Recent blazes caused by illegal fire practices |

Recent blazes caused by illegal fire practices

A signal fire allegedly set by a hunter has set thousands of acres ablaze in Southern California, and other fires, set by an unknown cause at this point, rage on.

“What Southern California is going through right now could have very easily happened in Tahoe Donner,” said Jeff McCaskill, a United States Forestry Service fire prevention technician.

There were four known arsons in the Truckee area just last week. One was started by juveniles at the Truckee Recreation Center and was controlled before it got out of hand, according to Truckee Police Department reports. Three were illegal campfires.

One of the illegal campfires, set near the Vista Point exit, led to the 100-acre Donner Fire that threatened the Tahoe Donner subdivision.

The Martis and Gap fires of 2001 were also sparked by illegal or unattended campfires; in other words, they were set at the hand of a human.

There are several variables that saved Tahoe Donner from the large-scale conflagration occurring in Southern California. However, there is one thing these fires have in common that could have been controlled from the beginning, and it’s unsafe fire practices.

Gene Welch, public safety and information officer for the Truckee Fire Protection District, said these fire hazards usually occur because of neglect or lack of education.

“A lot of people believe you can merely allow a campfire to burn out – that’s not the case,” Welch said. “Never leave a campfire unattended – even a cooking fire.”

Welch suggested people take a bucket and shovel any time they go into the backcountry. Many large-scale wildfires have started when people get stuck in the backcountry, need a fire for warmth and have no means to put out the fire.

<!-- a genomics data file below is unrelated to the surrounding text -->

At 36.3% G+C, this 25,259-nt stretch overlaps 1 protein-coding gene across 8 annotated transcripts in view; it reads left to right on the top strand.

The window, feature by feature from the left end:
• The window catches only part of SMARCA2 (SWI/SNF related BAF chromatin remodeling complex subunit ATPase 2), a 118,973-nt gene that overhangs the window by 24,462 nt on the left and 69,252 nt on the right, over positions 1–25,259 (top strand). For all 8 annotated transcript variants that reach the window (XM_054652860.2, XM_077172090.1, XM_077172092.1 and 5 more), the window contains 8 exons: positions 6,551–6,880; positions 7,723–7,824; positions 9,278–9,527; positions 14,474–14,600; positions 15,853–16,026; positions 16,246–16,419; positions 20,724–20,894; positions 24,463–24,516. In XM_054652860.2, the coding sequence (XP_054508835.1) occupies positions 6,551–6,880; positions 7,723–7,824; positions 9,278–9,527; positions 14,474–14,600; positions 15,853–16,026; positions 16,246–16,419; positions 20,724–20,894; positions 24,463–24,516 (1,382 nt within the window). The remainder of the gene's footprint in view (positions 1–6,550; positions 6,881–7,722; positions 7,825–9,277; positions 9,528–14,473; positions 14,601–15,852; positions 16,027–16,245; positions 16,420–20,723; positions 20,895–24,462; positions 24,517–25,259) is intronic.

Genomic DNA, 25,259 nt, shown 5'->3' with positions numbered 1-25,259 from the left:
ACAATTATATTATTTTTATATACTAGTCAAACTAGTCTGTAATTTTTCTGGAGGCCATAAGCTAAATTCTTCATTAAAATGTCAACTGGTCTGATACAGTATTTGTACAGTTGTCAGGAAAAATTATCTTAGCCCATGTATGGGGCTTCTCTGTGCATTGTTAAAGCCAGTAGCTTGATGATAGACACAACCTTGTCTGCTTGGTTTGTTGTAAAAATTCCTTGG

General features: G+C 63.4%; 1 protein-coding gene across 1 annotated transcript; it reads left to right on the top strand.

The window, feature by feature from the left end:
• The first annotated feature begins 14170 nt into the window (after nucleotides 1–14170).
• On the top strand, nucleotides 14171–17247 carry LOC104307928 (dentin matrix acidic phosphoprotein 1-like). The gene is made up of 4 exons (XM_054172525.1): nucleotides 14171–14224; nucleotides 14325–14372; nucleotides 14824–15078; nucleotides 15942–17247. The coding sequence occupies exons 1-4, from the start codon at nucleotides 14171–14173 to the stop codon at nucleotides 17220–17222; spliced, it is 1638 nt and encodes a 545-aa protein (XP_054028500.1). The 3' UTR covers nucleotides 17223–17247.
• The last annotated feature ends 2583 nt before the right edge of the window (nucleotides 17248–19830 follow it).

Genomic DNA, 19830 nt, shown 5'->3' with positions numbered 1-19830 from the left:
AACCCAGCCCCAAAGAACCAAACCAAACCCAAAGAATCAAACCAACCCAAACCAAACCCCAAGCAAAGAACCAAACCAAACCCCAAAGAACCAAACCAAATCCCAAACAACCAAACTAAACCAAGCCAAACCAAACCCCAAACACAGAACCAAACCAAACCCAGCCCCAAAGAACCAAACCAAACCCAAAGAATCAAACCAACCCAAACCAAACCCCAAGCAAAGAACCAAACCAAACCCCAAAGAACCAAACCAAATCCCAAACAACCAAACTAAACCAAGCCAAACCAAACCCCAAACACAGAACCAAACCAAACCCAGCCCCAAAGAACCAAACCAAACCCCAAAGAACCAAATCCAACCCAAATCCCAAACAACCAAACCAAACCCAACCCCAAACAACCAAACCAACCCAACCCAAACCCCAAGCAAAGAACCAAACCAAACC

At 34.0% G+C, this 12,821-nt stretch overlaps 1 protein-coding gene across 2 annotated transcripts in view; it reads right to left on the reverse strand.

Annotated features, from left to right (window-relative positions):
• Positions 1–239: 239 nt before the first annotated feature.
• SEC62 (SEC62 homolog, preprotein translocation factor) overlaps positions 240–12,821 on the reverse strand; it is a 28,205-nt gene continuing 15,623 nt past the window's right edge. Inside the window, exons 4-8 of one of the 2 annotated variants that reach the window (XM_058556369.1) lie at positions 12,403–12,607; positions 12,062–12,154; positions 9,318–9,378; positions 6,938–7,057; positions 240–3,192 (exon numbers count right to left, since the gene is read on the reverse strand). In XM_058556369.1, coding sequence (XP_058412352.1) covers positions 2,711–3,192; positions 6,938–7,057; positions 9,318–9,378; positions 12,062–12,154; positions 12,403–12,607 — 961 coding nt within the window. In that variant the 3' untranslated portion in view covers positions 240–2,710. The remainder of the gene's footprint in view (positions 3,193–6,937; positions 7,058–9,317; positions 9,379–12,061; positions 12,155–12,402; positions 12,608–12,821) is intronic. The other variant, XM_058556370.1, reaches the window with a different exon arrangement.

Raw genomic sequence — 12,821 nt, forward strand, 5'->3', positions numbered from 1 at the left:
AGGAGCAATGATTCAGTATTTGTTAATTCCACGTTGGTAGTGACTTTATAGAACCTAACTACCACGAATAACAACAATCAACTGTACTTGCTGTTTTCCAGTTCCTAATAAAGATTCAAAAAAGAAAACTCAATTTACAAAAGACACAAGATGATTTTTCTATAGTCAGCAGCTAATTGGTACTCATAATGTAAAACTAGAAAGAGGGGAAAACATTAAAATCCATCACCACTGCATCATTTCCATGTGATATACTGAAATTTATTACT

“You should always be prepared to spend the night and prepared for a change in weather,” Welch said.

Fire restrictions have been in effect since mid-summer, which means no campfires, smoking, fireworks or welding are allowed on forest service land.

When there are no fire restrictions, people can get free campfire permits from the forest service. Fires are also legal in open campgrounds, unless it is stipulated otherwise.

Lightning also causes flare-ups in the Sierra Nevada, but the forest service monitors the horizon north and south of Martis Peak during lightning storms and it’s easier to locate the origin of a fire. Those fires are usually tended to more quickly.

Saving your home, or clearcutting?

During the Donner Fire, a Tahoe Donner man approached Welch with a chain saw and said he was ready to cut down the trees around his house.

“Some people wait until the fire gets too close and then they’ll take action,” Welch said.

After a fire threatens homes, there tends to be a surge of homeowners clearing defensible space around their property, Welch said.

Also, in a situation where many homes are threatened, fire crews might bypass a home that is overgrown with trees and brush.

“Rather than waste efforts on [a structure] that can’t be saved, crews will go on to one that can be saved,” Welch said.

So, what stops homeowners from clearing defensible space?

“People misinterpret ‘defensible space’ to mean ‘clearcutting,'” he said. “The property can still remain attractive without cutting everything down.”

Also, people should hook up a garden hose to their home and a ladder to the roof, Welch said. In the case of a wildland fire, crews try to remain mobile, so they try not to hook up to hydrants or set up their engine ladders.

For more information on campfire safety and the forest service, call 587-3558. For more information on defensible space, call Gene Welch at the Truckee Fire Protection District at 582-7635.

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